AS Janet Jackson fans gear up for her Taipei concert tonight, US media have been airing “exclusive” interviews with the pop diva to promote True You: A Journey to Finding and Loving Yourself, a memoir-cum-self-help guide-cum-diet manual that documents her struggles with self-confidence.
“There was a lot of pain in my life,” she said in an interview on NBC’s Dateline and Today shows that aired this week.
In an interview with CNN broadcast on Tuesday, the day of the book’s release, the 44-year-old Jackson said she “felt so unattractive … I used to bang my head against the wall.”
Jackson will perform Janet Number Ones: Up Close and Personal at the Taipei World Trade Center Nangang Exhibition Hall (台北世界貿易中心南港展覽館) beginning tonight at 8pm, and according to Very Aspect Culture Group (有象文化), 95 percent of tickets had been sold by press time.
As with other stops on her 35-city world tour, Jackson will dedicate one of her No. 1 hits to Taipei.
“Because of Love is the No. 1 I’m dedicating to Taipei,” she was quoted as saying on her official Web site. “I dedicated this song to each of you and want you all to know I’m coming to Taipei because of love.”
While here, she’ll stay in the same Zhongshan District hotel room that her brother Michael did when he visited in 1993 and 1996. On the topic of Michael, Jackson told Today: “There’s still not a day that goes by that I don’t think about him. Not one day.”
But her thoughts aren’t always positive. According to the New York Post, Janet said the King of Pop contributed to her self-esteem problems.
“A lot of his pet names had to do with my backside,” she was quoted as writing.
“There were a lot of names,” she confessed on the Today show. “‘Horse, pig, cow, slut or hog.’ I guess some people could say, ‘Oh that’s, you know, brothers and sisters joking, it’s all affection, it’s all, you know, it’s in a loving way.’ But not everybody can brush it off, and I was one of those.”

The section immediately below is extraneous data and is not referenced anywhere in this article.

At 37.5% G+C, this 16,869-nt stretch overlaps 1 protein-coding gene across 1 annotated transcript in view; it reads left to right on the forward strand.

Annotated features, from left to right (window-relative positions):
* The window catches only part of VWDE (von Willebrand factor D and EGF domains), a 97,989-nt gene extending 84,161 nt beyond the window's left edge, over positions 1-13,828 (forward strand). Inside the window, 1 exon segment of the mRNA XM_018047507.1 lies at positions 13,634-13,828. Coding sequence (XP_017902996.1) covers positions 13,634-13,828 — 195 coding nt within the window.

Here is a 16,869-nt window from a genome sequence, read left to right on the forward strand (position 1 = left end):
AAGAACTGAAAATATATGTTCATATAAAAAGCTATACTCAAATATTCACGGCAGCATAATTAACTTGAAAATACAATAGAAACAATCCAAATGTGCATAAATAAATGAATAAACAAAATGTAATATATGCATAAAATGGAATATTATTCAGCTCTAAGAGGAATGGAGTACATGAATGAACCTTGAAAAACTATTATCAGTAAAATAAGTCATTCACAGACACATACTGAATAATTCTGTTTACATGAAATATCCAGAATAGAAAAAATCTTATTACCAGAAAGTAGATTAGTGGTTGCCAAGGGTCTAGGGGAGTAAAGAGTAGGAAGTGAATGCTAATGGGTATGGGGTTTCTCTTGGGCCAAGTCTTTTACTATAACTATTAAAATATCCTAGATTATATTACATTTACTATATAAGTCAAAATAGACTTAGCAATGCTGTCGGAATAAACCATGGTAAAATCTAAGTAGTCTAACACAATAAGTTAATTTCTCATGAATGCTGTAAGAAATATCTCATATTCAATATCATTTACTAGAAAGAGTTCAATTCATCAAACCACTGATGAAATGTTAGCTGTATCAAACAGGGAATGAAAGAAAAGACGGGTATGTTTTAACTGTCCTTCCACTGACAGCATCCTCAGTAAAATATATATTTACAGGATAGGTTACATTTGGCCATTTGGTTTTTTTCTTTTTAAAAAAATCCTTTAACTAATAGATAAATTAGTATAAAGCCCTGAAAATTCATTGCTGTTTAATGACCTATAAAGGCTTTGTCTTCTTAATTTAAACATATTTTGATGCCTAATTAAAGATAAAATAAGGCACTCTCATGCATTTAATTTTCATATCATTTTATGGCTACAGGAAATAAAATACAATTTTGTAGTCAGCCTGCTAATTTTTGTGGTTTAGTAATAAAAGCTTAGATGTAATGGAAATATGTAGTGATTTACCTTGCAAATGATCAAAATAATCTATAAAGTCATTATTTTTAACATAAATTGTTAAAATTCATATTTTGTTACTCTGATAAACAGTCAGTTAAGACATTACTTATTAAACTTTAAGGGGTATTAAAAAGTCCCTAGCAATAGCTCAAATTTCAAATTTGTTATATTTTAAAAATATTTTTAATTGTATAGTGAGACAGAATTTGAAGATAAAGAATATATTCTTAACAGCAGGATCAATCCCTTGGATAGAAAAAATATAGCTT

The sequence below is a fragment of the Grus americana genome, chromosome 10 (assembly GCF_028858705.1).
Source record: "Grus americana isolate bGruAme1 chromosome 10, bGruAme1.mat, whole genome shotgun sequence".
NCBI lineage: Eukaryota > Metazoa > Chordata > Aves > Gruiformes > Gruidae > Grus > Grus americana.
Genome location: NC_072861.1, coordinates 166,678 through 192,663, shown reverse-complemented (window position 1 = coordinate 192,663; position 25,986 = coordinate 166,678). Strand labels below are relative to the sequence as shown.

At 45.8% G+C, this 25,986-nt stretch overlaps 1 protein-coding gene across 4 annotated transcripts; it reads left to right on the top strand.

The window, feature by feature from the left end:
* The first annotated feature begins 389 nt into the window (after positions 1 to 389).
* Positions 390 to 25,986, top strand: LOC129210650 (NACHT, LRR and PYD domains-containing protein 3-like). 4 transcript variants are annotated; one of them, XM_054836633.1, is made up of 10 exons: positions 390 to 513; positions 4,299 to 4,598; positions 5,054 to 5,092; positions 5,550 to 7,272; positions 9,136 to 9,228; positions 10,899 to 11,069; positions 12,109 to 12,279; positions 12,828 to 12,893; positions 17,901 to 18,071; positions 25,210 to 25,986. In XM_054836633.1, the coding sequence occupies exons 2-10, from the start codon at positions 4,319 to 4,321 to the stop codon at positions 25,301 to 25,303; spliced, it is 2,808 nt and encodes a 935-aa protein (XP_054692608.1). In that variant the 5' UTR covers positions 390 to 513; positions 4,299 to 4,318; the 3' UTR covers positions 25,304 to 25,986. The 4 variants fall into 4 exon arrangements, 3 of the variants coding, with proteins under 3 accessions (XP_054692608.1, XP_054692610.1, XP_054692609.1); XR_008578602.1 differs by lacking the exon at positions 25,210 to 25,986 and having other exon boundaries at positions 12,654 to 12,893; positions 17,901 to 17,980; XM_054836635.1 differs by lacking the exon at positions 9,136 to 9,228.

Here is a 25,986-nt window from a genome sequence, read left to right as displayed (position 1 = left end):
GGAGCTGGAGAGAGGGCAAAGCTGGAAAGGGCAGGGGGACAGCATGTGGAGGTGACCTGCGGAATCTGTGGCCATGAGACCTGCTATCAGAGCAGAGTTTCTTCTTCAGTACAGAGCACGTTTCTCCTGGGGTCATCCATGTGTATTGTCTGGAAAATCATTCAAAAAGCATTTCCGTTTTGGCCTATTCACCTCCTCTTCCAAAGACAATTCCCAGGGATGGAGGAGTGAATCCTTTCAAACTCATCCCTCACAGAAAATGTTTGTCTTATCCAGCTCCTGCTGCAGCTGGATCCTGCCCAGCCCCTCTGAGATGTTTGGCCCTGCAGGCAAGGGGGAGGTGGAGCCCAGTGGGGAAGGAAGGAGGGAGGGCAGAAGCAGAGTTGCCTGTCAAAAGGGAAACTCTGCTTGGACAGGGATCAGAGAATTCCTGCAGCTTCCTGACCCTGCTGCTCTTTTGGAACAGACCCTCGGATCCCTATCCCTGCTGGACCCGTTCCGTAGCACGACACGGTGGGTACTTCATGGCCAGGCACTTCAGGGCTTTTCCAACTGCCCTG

And though Janet says she has rebounded from these childhood taunts and found love, some feel she isn’t spreading enough of it. Her recent Manila concert attracted the attention of animal rights activists, who rallied outside the venue to protest against her endorsement of fur coats.
Others have said her Up Close and Personal Tour, is, well, less than up close and personal, a problem the 10,000-seat Taipei venue could exacerbate.
Commenting on her Feb. 7 Singapore performance, a report in AsiaOne said that aside from the song lyrics, she barely mouthed a “meaningful word” while on stage, “aside from the obligatory, ‘I love Singapore.’”
A reporter with the Jakarta Globe made similar comments after watching her Feb. 9 concert.
“Jackson’s show was hardly a living room performance and the distance from the performer — physically and emotionally — was palpable. Communication with the audience mainly consisted of Jackson shouting, ‘Jakarta!’ and ‘I love you, Jakarta!’”
Mind you, had she said more it might have been something like, “I’m just Janet. I have strengths, weaknesses, fears, happiness, sadness. I experience joy and I experience pain,” or “I’m highly emotional. I’m very vulnerable. And, as anyone who knows me well will testify, I’m extremely sensitive,” according to excerpts from her book, which seems intended to show that, like everyone else, Jackson is human.
The star, who has sold more than 100 million albums over her 35-year career, evidently wants readers to understand that growing up, like fame and much else in life, is fraught with confusion and pain.
“Had there been a book that addressed issues like body image, I would have read it immediately. Had there been a book that told me I wasn’t alone — that millions of men, women, and children are confused about self-image — I would have been grateful. That kind of book could have made a difference in my life,” she wrote.
In the end, people will read her book for the same reason they will go to her concert: it’s entertainment, a spectacle. And to enter Jackson’s world, like that of most entertainers of her caliber, the price of admission is worth paying.